Hamilton said last year he was more driven than ever to become F1’s all-time great. Now he’s done it. He has won more races than anyone previously, and he will equal Michael Schumacher’s seven titles this year
The British driver is at the top of his game, and it seems impossible to think he could give it all up.
But there has been a clear change in Hamilton in the last 18 months. A shift of focus. And it would be no surprise if the life-changing times caused by Covid-19, coupled with re-writing the record books, could steer him in a new direction.
So, what suggests he might go ahead and do it?
Year of change
Hamilton has a lot on his plate – but much of it is not actually on the track.
With a metronomic Mercedes machine allowing him to win races with relative ease, he has plenty of passion and time left to give in other areas.
Driving these forward has taken an ever-increasing priority this year.
He has always had one eye on his off-track future and has already released a fashion line with Tommy Hilfiger, turned down a role in Top Gun and is about to release his own music album.
His once flamboyant luxury lifestyle has begun to be tempered. Sure, before Covid-19 redefined the world he was still regularly pictured with fellow celebrity superstars from music and fashion, but his focus has dramatically changed now.
Instead of promoting partying, glamour and money, he is actively channelling a different message. He speaks about climate change, veganism and, most recently, the Black Lives Matter movement.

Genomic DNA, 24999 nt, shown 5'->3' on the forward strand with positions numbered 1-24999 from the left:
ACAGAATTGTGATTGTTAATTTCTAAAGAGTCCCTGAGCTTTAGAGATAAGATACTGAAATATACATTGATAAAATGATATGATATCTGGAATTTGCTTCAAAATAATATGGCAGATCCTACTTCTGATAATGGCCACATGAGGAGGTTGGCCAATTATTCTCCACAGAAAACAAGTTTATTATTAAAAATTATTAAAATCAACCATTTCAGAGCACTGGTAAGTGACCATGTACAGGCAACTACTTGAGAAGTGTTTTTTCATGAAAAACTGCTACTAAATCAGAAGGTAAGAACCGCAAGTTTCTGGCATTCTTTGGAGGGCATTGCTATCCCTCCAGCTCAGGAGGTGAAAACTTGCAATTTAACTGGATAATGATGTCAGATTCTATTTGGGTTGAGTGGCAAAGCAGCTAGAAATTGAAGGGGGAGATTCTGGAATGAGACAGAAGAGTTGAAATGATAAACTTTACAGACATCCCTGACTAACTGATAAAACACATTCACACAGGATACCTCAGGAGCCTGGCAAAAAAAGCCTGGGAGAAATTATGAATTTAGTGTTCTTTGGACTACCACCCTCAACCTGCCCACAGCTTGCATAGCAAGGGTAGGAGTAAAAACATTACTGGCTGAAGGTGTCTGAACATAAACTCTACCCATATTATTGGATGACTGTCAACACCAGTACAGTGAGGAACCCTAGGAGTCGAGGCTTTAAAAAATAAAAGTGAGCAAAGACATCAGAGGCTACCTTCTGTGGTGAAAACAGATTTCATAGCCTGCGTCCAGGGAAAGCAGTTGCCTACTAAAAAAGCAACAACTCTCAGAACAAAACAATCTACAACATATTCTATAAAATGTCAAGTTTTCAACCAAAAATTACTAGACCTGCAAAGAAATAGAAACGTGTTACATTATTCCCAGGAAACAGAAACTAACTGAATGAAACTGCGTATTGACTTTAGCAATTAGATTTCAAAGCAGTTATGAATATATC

He now recognises his is a powerful voice, but it is not just as a famous F1 champion, it is as a global ambassador.
He is on a mission to use his profile to change the ways of the world and deciding whether it is best to do so from within the sport, or by removing himself from it, is key to his future.
Just the beginning
Asked about retirement by the BBC late last year, Hamilton said: "Naturally for athletes, it has to be the saddest day, but that is why I have other things in place that I can fall back on. I know my life is not going to be over when I retire.”
Far from over, it could actually become even bigger.
Hamilton spoke briefly of the “afterlife” [post-Formula One] following his win at Imola and his communications are clearly pointing to a focus away from the track.
Beneath an image of a clenched fist in a black circle, his Instagram status says: “Vegan based Diet. Love Animals. Constantly searching for my purpose, for adventure, open-mindedness and positivity.”
On climate issues, he is F1’s Greta Thunberg. But with more followers on every one of the three main social media channels, Hamilton has even more potential social power for change than the globally renowned climate activist.
And while the sport provides him with a huge platform to push his goals, perhaps retirement would give him even greater scope.
He has actively led the way this season in influencing the sport around its approach to anti-racism. He has become a better politician. And he has opened his mind to new ideas.
Earlier this year he took part in a diversity training session run with Mercedes. At the time he said: “I’m open to learning - I’m not perfect - just learning what is right. I feel the whole of society is just so behind.”
In support of the environment, he announced his commitment to a plant-based lifestyle last year, declaring in September at the Tuscan Grand Prix he no longer drives any of his supercars, as he will now only drive electric.
Again in September, speaking of influencing F1 to become more sustainable, he said: “I think I’ve got more power to shift it from within, rather than retire and do it from the outside.”
The global response to his actions against racism and climate change, however, coupled with his recent decision to launch an Extreme E team show a new agenda. Perhaps, now, non-F1 elements better align with his future plans.
On Instagram, he recently stated: “The last step for me will be when I step away from this sport and can focus fully on helping heal the world to provide a better future for our kids and our kids’ kids.”
Perhaps, now, there are now bigger fish to fry for Hamilton than F1 alone.
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